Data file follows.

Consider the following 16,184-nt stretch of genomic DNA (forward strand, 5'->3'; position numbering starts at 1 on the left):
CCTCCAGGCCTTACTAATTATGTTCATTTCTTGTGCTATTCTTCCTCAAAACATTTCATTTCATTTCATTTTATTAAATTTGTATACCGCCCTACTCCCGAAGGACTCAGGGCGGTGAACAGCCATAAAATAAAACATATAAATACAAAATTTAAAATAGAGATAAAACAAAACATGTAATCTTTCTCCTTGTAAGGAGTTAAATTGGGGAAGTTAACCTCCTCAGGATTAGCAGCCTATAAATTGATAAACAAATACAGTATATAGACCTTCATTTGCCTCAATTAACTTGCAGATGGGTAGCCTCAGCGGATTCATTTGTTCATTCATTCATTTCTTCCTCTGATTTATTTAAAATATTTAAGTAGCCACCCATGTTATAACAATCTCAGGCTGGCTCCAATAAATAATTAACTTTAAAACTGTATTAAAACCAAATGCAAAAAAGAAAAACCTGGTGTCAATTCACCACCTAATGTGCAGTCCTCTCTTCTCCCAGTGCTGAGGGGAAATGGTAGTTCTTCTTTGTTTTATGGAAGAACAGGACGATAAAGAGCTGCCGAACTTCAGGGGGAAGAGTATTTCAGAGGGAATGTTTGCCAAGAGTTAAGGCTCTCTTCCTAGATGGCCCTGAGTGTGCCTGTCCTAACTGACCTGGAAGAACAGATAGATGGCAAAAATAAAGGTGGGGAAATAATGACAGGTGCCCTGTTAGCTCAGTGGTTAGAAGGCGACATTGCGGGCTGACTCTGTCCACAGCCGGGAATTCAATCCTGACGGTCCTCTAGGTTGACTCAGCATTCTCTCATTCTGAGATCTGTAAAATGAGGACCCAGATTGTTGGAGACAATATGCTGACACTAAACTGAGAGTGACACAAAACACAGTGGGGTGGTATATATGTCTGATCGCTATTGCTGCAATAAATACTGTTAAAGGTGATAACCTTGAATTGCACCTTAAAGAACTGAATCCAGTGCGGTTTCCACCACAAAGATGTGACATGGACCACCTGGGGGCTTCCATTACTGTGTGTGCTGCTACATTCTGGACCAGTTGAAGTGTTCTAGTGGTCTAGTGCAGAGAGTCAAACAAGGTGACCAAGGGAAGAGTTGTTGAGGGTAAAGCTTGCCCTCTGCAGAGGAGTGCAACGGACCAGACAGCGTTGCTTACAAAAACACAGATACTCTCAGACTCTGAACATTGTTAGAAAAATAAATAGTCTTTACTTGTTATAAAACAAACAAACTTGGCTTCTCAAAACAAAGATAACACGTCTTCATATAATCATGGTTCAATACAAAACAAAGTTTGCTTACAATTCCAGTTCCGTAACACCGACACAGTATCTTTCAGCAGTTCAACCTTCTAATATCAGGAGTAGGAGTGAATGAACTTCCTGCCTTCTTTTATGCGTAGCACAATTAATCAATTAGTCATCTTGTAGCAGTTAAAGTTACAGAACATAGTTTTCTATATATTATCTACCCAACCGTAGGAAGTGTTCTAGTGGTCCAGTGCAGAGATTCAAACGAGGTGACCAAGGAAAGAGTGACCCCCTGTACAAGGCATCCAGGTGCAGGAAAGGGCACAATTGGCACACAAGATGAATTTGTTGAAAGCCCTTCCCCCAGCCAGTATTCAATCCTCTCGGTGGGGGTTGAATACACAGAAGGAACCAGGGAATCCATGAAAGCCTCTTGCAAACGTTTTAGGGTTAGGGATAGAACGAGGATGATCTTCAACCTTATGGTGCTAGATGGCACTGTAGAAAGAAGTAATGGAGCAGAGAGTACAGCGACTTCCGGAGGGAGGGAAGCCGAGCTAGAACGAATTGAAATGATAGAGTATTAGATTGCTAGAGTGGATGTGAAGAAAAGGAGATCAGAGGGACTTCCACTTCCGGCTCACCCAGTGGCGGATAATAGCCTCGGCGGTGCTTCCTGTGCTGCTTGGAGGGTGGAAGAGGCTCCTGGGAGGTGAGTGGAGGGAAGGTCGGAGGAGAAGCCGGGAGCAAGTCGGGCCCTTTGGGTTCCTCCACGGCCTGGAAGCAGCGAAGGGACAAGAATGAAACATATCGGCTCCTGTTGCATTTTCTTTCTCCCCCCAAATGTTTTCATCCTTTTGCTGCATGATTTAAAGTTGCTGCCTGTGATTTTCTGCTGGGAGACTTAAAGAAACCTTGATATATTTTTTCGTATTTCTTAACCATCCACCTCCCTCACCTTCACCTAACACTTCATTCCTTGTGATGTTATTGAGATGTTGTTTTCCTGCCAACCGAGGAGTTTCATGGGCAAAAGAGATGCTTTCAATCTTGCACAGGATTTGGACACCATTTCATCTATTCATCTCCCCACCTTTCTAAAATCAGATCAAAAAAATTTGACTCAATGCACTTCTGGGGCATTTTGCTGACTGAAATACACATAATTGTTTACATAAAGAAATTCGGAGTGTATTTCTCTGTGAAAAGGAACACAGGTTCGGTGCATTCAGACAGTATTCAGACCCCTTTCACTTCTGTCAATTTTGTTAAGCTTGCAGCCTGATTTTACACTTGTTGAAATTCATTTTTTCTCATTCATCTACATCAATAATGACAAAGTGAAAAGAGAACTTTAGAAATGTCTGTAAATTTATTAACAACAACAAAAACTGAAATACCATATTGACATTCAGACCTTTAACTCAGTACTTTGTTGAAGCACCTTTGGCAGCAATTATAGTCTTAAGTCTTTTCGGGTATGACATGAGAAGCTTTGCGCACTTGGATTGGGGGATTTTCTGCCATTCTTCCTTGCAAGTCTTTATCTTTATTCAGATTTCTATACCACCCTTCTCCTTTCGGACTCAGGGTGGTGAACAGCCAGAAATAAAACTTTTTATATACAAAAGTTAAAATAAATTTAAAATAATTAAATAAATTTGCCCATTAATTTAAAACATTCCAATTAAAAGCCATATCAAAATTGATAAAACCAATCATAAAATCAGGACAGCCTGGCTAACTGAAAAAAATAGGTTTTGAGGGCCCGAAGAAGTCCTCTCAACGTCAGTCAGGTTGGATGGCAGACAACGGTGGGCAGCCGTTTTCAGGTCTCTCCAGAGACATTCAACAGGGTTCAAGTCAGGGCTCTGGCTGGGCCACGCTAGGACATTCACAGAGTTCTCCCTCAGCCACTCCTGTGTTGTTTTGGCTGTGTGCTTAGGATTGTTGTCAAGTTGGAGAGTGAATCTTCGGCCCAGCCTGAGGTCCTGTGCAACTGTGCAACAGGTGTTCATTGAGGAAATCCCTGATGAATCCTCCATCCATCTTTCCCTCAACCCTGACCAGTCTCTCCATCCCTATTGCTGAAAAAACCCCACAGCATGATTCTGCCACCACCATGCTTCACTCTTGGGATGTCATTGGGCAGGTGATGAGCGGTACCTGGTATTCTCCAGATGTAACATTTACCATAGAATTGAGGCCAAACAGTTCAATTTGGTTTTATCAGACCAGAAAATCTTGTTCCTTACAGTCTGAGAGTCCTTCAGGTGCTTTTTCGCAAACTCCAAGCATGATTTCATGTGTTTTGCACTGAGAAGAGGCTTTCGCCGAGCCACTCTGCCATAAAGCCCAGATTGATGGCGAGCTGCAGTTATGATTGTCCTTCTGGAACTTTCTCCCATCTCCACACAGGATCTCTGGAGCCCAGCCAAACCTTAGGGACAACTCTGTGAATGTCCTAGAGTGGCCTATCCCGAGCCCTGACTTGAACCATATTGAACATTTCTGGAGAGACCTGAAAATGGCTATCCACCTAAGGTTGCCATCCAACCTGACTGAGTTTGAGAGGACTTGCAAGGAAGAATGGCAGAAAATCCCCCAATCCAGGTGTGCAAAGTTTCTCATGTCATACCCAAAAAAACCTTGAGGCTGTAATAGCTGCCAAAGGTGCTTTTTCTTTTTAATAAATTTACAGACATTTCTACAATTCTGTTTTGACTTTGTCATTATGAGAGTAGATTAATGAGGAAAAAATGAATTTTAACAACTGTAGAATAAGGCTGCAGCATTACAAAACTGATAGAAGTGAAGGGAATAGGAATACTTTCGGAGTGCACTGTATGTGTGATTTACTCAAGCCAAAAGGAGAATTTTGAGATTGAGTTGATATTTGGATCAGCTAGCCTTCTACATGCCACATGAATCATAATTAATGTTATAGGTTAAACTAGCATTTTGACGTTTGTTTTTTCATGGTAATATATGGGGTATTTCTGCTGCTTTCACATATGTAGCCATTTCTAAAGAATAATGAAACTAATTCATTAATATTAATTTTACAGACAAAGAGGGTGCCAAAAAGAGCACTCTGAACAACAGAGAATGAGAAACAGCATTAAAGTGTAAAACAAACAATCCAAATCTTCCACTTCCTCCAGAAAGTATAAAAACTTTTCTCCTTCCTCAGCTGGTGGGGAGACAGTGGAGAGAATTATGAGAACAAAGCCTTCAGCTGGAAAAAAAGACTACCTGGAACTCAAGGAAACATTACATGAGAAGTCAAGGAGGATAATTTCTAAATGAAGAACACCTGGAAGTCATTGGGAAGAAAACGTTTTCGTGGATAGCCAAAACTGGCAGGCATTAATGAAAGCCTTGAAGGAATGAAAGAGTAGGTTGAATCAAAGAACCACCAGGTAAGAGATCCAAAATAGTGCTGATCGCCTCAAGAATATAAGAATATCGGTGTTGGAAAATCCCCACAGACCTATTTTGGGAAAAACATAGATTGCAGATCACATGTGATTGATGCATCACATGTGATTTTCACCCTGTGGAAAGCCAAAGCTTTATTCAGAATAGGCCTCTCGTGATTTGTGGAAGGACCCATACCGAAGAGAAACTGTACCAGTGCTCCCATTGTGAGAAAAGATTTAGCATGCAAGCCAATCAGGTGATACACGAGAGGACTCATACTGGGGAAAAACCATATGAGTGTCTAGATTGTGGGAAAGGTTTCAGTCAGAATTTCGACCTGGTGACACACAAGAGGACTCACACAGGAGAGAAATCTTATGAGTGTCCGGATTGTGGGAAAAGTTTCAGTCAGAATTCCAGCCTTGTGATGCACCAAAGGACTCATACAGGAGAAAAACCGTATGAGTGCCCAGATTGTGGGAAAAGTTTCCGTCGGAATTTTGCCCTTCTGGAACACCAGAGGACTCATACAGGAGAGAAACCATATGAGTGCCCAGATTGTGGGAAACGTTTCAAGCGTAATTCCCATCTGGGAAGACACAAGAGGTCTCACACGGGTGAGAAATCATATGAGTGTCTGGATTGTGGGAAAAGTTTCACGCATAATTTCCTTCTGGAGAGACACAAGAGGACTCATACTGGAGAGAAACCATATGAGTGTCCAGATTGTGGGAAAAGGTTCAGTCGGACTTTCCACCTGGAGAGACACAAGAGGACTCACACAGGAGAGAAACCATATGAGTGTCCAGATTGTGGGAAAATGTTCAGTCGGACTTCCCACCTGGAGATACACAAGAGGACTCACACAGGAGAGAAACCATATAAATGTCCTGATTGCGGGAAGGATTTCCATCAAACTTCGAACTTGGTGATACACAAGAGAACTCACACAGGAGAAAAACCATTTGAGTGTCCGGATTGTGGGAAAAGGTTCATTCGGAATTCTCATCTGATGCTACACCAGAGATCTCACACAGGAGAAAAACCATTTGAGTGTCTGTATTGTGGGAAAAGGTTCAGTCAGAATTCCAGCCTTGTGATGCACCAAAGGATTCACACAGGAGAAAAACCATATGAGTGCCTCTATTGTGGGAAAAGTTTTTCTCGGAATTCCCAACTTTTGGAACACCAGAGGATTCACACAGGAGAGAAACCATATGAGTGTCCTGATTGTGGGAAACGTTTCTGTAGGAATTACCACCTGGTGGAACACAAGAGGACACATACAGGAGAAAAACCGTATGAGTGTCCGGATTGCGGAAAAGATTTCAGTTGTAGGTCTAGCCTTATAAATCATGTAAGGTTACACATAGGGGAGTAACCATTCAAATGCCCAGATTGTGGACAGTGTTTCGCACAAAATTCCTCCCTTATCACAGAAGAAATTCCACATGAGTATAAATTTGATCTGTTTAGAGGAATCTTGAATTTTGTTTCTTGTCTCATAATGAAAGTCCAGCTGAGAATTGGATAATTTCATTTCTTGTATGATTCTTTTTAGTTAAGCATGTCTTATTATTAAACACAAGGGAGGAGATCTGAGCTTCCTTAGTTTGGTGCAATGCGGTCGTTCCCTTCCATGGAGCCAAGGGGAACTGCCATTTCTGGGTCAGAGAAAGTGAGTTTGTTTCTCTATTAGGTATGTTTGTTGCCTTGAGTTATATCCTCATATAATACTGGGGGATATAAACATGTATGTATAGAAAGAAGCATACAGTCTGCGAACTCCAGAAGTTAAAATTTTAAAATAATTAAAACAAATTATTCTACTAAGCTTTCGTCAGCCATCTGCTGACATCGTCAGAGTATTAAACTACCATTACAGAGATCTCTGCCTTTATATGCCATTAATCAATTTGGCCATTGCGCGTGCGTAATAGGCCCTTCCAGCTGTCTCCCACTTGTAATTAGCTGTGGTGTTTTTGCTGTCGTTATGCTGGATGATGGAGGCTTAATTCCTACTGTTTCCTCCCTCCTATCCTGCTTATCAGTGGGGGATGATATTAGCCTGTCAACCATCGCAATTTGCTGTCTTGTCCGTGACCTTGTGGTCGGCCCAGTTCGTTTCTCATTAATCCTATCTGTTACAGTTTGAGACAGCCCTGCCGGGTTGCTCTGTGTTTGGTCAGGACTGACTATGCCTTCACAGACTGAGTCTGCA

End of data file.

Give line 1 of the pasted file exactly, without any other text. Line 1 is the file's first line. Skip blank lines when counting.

Consider the following 16,184-nt stretch of genomic DNA (forward strand, 5'->3'; position numbering starts at 1 on the left):